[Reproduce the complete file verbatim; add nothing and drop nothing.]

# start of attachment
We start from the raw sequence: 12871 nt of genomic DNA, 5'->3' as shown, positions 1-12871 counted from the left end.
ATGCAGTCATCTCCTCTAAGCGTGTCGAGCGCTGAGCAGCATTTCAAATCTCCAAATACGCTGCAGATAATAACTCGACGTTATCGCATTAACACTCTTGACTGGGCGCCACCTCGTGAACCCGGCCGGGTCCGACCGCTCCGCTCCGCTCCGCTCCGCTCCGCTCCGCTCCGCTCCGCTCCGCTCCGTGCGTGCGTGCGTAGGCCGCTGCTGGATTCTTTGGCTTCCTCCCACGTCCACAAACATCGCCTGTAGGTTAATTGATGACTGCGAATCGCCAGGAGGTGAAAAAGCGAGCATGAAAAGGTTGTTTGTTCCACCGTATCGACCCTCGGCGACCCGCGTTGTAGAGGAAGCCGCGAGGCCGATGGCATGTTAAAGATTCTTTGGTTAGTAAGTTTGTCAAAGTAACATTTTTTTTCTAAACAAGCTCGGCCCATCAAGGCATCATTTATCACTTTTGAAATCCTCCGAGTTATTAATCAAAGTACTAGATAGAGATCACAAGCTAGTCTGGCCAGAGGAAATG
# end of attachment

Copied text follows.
We start from the raw sequence: 12871 nt of genomic DNA, 5'->3' as shown, positions 1-12871 counted from the left end.
ATGCAGTCATCTCCTCTAAGCGTGTCGAGCGCTGAGCAGCATTTCAAATCTCCAAATACGCTGCAGATAATAACTCGACGTTATCGCATTAACACTCTTGACTGGGCGCCACCTCGTGAACCCGGCCGGGTCCGACCGCTCCGCTCCGCTCCGCTCCGCTCCGCTCCGCTCCGCTCCGCTCCGCTCCGTGCGTGCGTGCGTAGGCCGCTGCTGGATTCTTTGGCTTCCTCCCACGTCCACAAACATCGCCTGTAGGTTAATTGATGACTGCGAATCGCCAGGAGGTGAAAAAGCGAGCATGAAAAGGTTGTTTGTTCCACCGTATCGACCCTCGGCGACCCGCGTTGTAGAGGAAGCCGCGAGGCCGATGGCATGTTAAAGATTCTTTGGTTAGTAAGTTTGTCAAAGTAACATTTTTTTTCTAAACAAGCTCGGCCCATCAAGGCATCATTTATCACTTTTGAAATCCTCCGAGTTATTAATCAAAGTACTAGATAGAGATCACAAGCTAGTCTGGCCAGAGGAAATG